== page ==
The South Korean government is going to accede to the Comprehensive and Progressive Agreement for Trans-Pacific Partnership (CPTPP).
Initially, 12 countries were planning to form the TPP. However, the United States withdrew from it, and then the remaining 11 countries including Japan signed the CPTPP in March this year. South Korea was not included at that time, and negotiations with the 11 countries are required for South Korea’s accession to the CPTPP.
The South Korean government did not join the agreement as its accession could lead to an increase in trade deficit with Japan. Furthermore, South Korea has already signed bilateral FTAs with nine out of the 11 countries except for Japan and Mexico.
However, the likelihood of the United States’ return to the agreement rose and concerns were expressed over South Korea’s alienation in trade. Under the circumstances, Deputy Prime Minister Kim Dong-yeon remarked in March that the government would make a decision in the first half of this year.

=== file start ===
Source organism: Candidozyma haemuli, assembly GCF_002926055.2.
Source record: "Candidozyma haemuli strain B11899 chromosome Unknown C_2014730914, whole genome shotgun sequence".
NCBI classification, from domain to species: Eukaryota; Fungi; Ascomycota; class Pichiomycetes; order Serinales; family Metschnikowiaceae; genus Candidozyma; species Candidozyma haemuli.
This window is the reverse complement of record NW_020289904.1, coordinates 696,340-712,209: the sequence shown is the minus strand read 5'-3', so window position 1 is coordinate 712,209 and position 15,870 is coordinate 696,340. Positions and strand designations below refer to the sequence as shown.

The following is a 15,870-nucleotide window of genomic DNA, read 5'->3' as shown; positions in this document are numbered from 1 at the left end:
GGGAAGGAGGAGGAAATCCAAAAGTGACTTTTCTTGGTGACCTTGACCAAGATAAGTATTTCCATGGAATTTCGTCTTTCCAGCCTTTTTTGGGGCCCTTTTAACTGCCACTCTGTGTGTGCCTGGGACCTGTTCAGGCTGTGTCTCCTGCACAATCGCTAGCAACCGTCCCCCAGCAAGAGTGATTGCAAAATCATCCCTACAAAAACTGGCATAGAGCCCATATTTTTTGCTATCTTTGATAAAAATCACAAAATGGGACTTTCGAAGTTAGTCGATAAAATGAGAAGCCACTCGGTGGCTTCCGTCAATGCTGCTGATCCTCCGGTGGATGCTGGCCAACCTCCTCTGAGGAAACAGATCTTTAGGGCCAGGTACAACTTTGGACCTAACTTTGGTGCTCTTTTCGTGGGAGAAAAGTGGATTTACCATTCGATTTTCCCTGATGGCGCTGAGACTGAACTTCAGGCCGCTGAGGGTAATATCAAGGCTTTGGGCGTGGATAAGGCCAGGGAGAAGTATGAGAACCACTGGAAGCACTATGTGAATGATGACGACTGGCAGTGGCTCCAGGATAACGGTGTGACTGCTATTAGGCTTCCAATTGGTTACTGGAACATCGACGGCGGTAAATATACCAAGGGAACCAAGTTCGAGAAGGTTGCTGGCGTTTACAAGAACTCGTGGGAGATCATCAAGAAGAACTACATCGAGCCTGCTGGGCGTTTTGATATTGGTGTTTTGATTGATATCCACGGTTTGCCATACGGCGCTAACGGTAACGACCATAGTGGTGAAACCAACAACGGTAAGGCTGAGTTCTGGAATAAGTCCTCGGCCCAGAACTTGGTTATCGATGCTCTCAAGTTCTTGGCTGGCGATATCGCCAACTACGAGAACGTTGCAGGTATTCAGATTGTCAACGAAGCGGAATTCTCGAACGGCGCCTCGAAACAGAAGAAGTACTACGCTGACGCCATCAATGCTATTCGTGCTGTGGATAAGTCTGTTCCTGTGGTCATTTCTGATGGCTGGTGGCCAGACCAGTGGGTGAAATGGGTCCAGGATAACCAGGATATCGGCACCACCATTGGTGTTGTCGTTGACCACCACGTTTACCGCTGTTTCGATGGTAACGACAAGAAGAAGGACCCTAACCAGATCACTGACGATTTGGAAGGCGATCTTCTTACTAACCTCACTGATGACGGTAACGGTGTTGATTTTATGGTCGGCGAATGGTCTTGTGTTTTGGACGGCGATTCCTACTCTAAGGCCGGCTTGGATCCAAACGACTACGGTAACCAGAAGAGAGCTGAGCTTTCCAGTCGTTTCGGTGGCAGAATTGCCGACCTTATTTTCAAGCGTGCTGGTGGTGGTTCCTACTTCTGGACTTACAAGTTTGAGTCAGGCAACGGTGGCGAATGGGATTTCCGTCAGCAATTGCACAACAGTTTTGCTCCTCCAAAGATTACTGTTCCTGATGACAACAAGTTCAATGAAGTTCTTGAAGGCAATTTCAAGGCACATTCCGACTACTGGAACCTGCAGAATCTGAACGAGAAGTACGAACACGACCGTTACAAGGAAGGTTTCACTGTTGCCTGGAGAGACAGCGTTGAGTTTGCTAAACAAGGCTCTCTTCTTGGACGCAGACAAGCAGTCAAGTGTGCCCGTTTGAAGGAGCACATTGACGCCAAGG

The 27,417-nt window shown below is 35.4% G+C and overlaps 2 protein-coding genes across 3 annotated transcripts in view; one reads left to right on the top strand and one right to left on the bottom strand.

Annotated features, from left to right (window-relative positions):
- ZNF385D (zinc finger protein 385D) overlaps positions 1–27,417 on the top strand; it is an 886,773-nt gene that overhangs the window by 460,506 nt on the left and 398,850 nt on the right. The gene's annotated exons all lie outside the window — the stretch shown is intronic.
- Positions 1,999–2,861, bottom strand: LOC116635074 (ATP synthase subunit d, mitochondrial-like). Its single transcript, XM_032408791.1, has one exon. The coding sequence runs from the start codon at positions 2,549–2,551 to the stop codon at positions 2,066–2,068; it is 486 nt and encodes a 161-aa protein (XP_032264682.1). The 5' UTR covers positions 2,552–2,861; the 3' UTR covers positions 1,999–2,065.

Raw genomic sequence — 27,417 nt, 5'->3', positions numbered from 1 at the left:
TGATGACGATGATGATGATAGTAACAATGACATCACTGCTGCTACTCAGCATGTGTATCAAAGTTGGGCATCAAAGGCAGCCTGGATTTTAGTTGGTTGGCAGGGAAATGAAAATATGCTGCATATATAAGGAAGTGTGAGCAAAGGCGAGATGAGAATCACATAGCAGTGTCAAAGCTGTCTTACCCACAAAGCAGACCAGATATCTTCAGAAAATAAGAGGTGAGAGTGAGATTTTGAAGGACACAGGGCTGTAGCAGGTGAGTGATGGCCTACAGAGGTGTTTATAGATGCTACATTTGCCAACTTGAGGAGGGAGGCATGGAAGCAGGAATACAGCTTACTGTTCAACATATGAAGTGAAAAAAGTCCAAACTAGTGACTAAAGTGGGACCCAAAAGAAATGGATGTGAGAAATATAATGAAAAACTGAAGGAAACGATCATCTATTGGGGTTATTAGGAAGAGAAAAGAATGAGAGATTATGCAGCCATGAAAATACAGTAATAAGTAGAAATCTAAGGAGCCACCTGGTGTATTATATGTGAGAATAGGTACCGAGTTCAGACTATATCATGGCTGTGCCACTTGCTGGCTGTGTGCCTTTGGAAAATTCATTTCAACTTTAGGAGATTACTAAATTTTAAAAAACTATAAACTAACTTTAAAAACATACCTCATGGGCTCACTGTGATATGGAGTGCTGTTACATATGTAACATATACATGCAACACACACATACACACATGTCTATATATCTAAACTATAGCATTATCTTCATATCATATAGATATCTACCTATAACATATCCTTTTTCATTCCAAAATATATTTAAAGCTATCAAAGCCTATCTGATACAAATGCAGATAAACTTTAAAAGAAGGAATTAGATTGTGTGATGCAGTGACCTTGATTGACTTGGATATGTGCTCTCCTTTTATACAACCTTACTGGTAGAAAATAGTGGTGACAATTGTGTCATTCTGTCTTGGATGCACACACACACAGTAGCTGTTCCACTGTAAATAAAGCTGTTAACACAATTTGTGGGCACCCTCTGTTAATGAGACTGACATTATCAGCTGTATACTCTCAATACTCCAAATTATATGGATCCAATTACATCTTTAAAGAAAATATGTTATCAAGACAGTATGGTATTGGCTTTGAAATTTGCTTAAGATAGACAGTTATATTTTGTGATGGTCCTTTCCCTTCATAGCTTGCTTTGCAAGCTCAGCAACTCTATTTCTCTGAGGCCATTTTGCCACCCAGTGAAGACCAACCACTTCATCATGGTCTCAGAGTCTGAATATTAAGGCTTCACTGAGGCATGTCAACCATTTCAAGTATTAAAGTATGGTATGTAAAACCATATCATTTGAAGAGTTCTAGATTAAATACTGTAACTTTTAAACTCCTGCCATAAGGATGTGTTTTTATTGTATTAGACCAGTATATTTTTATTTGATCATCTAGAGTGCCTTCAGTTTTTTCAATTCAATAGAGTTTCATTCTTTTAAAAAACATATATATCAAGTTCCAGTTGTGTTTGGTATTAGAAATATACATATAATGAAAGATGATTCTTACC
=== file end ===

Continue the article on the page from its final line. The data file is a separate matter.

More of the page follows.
The government conducted studies on economic advantages and disadvantages and the agreement’s possible impact on the local job market, industries, etc.
It has reached a conclusion that accession to the CPTPP would do it more good than harm. It also took into account the fact that Britain and Taiwan are planning to join the CPTPP as well.
Still, the South Korean government is mulling over when to sign it as external uncertainties are growing, including the ongoing trade disputes between the U.S. and China, U.S. economic sanctions on Iran and Turkey, and North Korean denuclearization.
In the meantime, the South Korean government is going to make more efforts for the conclusion of the China-led Regional Comprehensive Economic Partnership (RCEP) before this year’s end. The RCEP is a mega FTA covering about half of the world’s population and its members are 10 ASEAN member countries, South Korea, China, Japan, Australia, New Zealand and India. Unlike the CPTPP, the RCEP requires no accession process as it is yet to be launched.